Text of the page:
• Choose a business structure: Will you incorporate? Is an LLC the right structure? How about a partnership? Will you remain a sole proprietor for the time being? There are pros and cons of each type of business structure, so compare all the necessary details.
  • Choose a location: Depending on the type of business, you may decide to work from home. If that doesn't suit you, it's time to work with a local real estate agent or broker to find office space in your desired area.

How to fund a trust as part of your estate plan in Washington

The creation of a trust is usually the first step toward structuring your legacy or protecting your loved ones from estate taxes after you die. A trust can offer tax benefits, as well as more control over how people in your family use the assets that you leave for them.

However, simply creating the legal structure of a trust is only the first step. You will also need to put assets in the trust, a process known as funding the trust. You have many options available for the exact form of your trust and for the way that you fund it.

Should you write your neighbor a letter about a disputed fence?

You always hoped you could be a "good" neighbor and get along with the people who lived near you. For a while, it worked. You loved your neighborhood and you seemed to click with everyone. It made your life fairly stress-free, which you enjoyed.

Then a family next door moved out and you got new neighbors. They hadn't been there a month before you had a serious problem on your hands: They built a fence on your property.

Business owners can't overlook having an estate plan

Business owners in Washington have a lot to think about as they run their companies. When the business is dependent on the owner to make daily decisions, it can be difficult to think about what will happen if that owner passes away.

Without having a proper plan in place, it might mean that the company dissolves. This can leave employees out of work and the family members who were depending on the business' income left without any support.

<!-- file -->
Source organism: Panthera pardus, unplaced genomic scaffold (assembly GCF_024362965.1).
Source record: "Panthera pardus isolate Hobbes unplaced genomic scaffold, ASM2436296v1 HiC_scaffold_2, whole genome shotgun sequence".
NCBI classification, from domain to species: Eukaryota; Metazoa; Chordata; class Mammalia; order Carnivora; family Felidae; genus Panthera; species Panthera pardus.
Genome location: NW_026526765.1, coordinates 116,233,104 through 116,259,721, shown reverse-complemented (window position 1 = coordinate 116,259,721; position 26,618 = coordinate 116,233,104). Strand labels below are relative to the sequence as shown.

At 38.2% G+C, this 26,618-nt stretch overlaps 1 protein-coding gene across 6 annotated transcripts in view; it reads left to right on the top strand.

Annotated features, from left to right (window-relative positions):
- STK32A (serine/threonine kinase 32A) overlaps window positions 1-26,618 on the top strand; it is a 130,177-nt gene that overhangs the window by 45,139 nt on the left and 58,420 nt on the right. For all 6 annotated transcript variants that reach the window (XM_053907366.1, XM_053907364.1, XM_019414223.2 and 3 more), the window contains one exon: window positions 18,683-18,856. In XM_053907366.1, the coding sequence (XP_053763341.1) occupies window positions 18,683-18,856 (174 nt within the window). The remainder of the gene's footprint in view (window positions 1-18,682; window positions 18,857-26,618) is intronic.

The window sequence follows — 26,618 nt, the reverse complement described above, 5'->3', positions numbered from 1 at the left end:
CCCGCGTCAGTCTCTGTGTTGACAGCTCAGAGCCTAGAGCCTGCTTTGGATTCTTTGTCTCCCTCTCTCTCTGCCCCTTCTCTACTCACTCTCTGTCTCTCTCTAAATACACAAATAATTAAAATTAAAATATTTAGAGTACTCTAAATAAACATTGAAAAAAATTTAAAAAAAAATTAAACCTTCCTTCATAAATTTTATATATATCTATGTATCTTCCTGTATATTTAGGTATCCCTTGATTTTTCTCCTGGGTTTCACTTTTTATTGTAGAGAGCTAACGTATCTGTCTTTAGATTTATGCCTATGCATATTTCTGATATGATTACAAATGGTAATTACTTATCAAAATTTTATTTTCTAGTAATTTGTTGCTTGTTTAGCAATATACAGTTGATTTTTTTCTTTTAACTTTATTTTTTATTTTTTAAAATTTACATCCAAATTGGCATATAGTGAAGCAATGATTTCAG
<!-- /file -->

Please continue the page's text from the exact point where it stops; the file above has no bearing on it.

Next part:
Divorcing parents: Estate planning for special needs children

Caring for a special needs child is challenging for all parents. Unfortunately, this sometimes means that the parents will divorce. As difficult as ending a marriage is in even the best of circumstances, it is even worse when the parents have a child who has complex emotional and physical challenges.

Financial planning and medical care planning are challenging for parents of special needs children. When you create an estate plan, these matters must be covered to help the individuals who care for your kids when you aren't able to.

Was your contract with your real estate agent breached?

You're a busy individual who depends upon your real estate agent to sell your home. But lately you've begun to believe that your agent isn't making selling your home a priority. In fact, you think the agent may even be in breach of the contract for services that you both signed.

Before you take any action to legally sever your business ties with your real estate agent, ask yourself if any of the following apply:

4 common estate planning errors to avoid

Adults should ensure they have a valid estate plan that accurately reflects their wishes. This plan must be handled in a way that complies with applicable laws so that it is fully enforceable when the time comes for your loved ones to use it.

There are several mistakes that people make when they are creating their estate plan. Reviewing some of the common errors might help you to avoid making them in your plan.